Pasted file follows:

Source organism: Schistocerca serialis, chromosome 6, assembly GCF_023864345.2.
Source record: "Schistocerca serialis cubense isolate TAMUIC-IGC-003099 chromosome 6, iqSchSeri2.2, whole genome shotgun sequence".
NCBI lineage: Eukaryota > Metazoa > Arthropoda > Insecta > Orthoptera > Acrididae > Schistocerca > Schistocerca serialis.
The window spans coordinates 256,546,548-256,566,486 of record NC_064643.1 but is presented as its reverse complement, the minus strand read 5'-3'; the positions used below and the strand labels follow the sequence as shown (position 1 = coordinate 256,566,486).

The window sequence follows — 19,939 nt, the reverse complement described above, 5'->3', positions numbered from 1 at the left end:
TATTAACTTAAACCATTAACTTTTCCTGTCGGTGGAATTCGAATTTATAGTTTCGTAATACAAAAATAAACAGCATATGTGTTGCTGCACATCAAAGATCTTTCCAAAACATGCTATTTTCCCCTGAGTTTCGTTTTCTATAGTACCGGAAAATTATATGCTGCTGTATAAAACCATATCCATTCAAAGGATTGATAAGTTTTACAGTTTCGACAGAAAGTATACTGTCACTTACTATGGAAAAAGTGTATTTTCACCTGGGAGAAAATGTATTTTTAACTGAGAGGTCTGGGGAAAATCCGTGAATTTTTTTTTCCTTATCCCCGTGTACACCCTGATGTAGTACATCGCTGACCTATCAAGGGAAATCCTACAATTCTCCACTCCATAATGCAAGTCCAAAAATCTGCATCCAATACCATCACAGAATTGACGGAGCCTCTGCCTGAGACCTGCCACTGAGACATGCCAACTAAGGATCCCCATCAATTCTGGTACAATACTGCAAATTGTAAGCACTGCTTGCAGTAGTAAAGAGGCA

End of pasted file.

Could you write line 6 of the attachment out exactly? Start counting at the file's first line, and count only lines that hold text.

TATTAACTTAAACCATTAACTTTTCCTGTCGGTGGAATTCGAATTTATAGTTTCGTAATACAAAAATAAACAGCATATGTGTTGCTGCACATCAAAGATCTTTCCAAAACATGCTATTTTCCCCTGAGTTTCGTTTTCTATAGTACCGGAAAATTATATGCTGCTGTATAAAACCATATCCATTCAAAGGATTGATAAGTTTTACAGTTTCGACAGAAAGTATACTGTCACTTACTATGGAAAAAGTGTATTTTCACCTGGGAGAAAATGTATTTTTAACTGAGAGGTCTGGGGAAAATCCGTGAATTTTTTTTTCCTTATCCCCGTGTACACCCTGATGTAGTACATCGCTGACCTATCAAGGGAAATCCTACAATTCTCCACTCCATAATGCAAGTCCAAAAATCTGCATCCAATACCATCACAGAATTGACGGAGCCTCTGCCTGAGACCTGCCACTGAGACATGCCAACTAAGGATCCCCATCAATTCTGGTACAATACTGCAAATTGTAAGCACTGCTTGCAGTAGTAAAGAGGCA